InfoMullet: We’re Going to Sonderland!

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TLDRUpFront: The announcement that Ambassador Sondland, an appointee of President Trump and Ambassador to the European Union, is going to testify before the House impeachment investigation is like seeing Chevy Chase  drive that station wagon around the corner for the first time in National Lampoons American Vacation. We’re not sure who this gangly fella is, or where we’re about to go, but it’s probably going to be interesting.


FullContext in Back: 

This is a very unusual move for Ambassador Sondland, the first individual who owes their Federal appointment to defy the President’s on Executive Agencies, or personnel, cooperating with the House. I’m not sure what repercussions, other than getting canned, Sondland may be facing to do such. The Ambassador won’t be able to provide documents, because doing so would be a breach of federal law and regulations, but he is going to testify.

But Sondland has emerged as is a crucial figure in the “quid-pro-quo” section of the boundary & factor analysis I’ve doing. He is at the center of conversations and coordination before, during, and after President Trump’s and President Zelensky’s telephone call establishing that bringing up investigating Burisma and 2016 election interference was essential for Trump to “reboot” the Ukrainian relationship.

Sondland has maintained he never heard Joe Biden’s name mentioned and wasn’t on the call in question only learning about Trump’s request on Bidens when the transcript summary was released. However, he is at a crucial exchange between Ambassador Taylor, the Charge d’ Affairs to Ukraine, who threatened to resign over the withholding of funds in return for obtaining, what to Taylor, appeared to be foreign interference in the 2020 campaign:

“The message to the Ukrainians (and Russians) we send with the decision on security assistance is key. With the hold, we have already shaken their faith in us. Thus my nightmare scenario. Counting on you to be right about this interview, Gordon.” Gordon replies: “Bill, I never said I was “right”. I said we are where we are and believe we have identified the best pathway forward. Lets hope it works.” Taylor replies: “As I said on the phone, I think it’s crazy to withhold security assistance for help with a political campaign.” **** Sondland refutes the assertion and suggests they move to a medium that does not have a record: “I believe you are incorrect about President Trump’s intentions. The President has been crystal clear no quid pro quo’s of any kind. The President is trying to evaluate whether Ukraine is truly going to adopt the transparency and reforms that President Zelensky promised during his campaign I suggest we stop the back and forth by text If you still have concerns I recommend you give Lisa Kenna or Sa call to discuss them directly. Thanks.”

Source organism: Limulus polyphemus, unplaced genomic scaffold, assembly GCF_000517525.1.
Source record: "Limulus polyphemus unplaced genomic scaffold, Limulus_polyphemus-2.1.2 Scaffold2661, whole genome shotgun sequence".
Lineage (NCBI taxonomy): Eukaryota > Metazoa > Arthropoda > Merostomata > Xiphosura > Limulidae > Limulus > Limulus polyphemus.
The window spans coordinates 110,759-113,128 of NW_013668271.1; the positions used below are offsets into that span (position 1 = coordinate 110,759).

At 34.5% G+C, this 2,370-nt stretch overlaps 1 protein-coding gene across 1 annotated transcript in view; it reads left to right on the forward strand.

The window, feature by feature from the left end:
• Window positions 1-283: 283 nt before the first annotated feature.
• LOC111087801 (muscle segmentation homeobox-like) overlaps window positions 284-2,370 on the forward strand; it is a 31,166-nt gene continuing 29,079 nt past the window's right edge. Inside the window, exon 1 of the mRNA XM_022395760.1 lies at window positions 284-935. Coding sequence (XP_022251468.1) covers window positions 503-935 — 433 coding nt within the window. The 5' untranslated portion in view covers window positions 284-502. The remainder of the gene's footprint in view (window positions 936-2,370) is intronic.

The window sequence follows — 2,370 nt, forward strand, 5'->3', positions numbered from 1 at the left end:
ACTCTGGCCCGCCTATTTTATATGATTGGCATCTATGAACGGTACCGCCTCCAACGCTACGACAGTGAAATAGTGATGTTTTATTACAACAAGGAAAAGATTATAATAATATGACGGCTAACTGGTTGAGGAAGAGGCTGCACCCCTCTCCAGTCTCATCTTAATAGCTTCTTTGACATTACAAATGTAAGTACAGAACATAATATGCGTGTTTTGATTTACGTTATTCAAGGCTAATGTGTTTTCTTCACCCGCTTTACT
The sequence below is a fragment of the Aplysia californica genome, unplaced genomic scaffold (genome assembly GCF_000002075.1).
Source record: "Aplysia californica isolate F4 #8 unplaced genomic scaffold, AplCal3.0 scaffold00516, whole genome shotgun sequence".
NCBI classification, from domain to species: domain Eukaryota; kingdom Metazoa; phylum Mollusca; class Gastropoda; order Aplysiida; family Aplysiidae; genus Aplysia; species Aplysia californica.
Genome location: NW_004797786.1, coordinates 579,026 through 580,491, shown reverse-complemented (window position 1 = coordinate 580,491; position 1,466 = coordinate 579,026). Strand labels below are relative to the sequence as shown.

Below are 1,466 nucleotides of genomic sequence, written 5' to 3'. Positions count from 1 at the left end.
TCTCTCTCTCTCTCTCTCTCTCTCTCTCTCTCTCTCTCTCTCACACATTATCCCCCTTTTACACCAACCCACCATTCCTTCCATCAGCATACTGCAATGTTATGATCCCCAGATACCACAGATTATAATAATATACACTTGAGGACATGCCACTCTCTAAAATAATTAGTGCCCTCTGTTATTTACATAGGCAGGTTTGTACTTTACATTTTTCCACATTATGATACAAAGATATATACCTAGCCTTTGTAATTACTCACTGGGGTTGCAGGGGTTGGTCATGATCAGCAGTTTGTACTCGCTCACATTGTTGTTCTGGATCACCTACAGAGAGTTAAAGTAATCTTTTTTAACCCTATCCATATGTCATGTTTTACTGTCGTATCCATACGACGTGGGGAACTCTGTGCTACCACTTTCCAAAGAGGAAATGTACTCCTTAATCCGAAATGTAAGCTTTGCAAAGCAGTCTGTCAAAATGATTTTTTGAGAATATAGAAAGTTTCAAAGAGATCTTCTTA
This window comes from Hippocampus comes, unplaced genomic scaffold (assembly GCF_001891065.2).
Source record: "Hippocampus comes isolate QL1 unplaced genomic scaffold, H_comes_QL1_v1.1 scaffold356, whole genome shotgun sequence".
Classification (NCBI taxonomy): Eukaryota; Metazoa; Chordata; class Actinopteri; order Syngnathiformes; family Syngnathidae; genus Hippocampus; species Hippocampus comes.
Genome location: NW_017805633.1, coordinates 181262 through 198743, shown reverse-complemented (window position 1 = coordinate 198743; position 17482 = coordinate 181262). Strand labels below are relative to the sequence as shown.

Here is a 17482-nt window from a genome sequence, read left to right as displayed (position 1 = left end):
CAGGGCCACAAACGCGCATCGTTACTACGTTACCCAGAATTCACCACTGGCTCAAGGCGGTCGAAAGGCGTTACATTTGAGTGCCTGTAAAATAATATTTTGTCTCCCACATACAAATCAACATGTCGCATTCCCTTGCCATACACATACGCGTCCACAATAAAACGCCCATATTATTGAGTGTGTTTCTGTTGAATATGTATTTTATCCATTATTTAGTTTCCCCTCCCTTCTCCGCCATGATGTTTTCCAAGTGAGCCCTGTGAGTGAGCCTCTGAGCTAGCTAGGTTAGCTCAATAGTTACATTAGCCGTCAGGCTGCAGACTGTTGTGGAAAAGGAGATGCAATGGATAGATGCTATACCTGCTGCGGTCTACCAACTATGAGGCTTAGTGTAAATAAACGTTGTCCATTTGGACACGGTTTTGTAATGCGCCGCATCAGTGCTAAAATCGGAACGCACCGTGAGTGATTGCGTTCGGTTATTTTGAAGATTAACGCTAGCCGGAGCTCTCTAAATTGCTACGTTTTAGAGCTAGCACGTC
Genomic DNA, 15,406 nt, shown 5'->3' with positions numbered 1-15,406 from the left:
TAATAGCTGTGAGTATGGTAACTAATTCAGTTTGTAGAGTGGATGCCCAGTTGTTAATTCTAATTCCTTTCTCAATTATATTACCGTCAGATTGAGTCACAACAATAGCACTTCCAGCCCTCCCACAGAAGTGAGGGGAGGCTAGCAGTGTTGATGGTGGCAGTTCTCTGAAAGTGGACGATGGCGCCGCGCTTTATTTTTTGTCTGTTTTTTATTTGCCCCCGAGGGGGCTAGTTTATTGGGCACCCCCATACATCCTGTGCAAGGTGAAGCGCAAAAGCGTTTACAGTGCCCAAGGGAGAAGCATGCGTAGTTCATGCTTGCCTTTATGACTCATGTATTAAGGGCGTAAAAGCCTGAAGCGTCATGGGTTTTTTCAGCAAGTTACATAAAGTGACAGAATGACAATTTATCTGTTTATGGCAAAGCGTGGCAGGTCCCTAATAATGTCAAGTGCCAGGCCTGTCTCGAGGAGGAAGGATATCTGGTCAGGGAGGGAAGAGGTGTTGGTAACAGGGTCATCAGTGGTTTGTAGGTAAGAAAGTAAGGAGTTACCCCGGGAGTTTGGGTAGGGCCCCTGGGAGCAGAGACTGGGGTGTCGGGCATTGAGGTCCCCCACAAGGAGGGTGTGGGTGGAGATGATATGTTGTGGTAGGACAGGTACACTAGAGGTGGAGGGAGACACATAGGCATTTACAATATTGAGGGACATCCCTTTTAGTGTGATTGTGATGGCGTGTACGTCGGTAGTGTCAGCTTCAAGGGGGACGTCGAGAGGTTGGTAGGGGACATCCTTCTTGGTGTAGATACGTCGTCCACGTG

Crucially, where I have inserted **** there is now reporting from two sources (WSJ and NBC) that in that time Sondland went directly to the President and had a conversation with him before replying to Taylor “I believe you are incorrect about President Trump’s intentions. The President has been crystal clear no quid pro quo’s of any kind.”

This could be crucial testimony for or against the quid pro quo argument based on President Trump’s statements to him. As noted before, quid pro quo is not a requirement for impeachment , but it goes a long way to solidifying the case.

As an aside, from a textual analysis I only have a limited sample of Sondland’s texts. But if you read what’s already been provided to the House Intelligence Committee, these sentences:

“”I believe you are incorrect about President Trump’s intentions. The President has been crystal clear no quid pro quo’s of any kind.”

Stand out as complete well-formed sentences vs. the texting style evidenced in the rest of the sample. And considering that his statement includes a request to stop texting and begin discussions in another medium, it’s an interesting exchange.


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